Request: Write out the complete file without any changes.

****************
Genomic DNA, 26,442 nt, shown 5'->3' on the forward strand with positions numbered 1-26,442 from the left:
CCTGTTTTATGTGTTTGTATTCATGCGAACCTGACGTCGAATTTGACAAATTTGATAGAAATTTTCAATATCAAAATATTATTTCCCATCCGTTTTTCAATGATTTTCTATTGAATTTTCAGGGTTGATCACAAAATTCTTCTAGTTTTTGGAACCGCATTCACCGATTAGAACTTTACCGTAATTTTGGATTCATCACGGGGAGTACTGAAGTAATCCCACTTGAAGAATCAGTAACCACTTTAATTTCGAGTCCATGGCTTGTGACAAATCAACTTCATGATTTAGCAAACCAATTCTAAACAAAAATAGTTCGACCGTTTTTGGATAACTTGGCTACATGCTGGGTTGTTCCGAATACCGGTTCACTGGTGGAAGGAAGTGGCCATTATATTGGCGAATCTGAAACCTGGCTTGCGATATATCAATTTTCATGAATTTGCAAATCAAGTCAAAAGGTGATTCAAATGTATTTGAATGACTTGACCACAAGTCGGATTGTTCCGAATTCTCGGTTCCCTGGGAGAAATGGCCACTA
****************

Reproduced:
Genomic DNA, 26,442 nt, shown 5'->3' on the forward strand with positions numbered 1-26,442 from the left:
CCTGTTTTATGTGTTTGTATTCATGCGAACCTGACGTCGAATTTGACAAATTTGATAGAAATTTTCAATATCAAAATATTATTTCCCATCCGTTTTTCAATGATTTTCTATTGAATTTTCAGGGTTGATCACAAAATTCTTCTAGTTTTTGGAACCGCATTCACCGATTAGAACTTTACCGTAATTTTGGATTCATCACGGGGAGTACTGAAGTAATCCCACTTGAAGAATCAGTAACCACTTTAATTTCGAGTCCATGGCTTGTGACAAATCAACTTCATGATTTAGCAAACCAATTCTAAACAAAAATAGTTCGACCGTTTTTGGATAACTTGGCTACATGCTGGGTTGTTCCGAATACCGGTTCACTGGTGGAAGGAAGTGGCCATTATATTGGCGAATCTGAAACCTGGCTTGCGATATATCAATTTTCATGAATTTGCAAATCAAGTCAAAAGGTGATTCAAATGTATTTGAATGACTTGACCACAAGTCGGATTGTTCCGAATTCTCGGTTCCCTGGGAGAAATGGCCACTA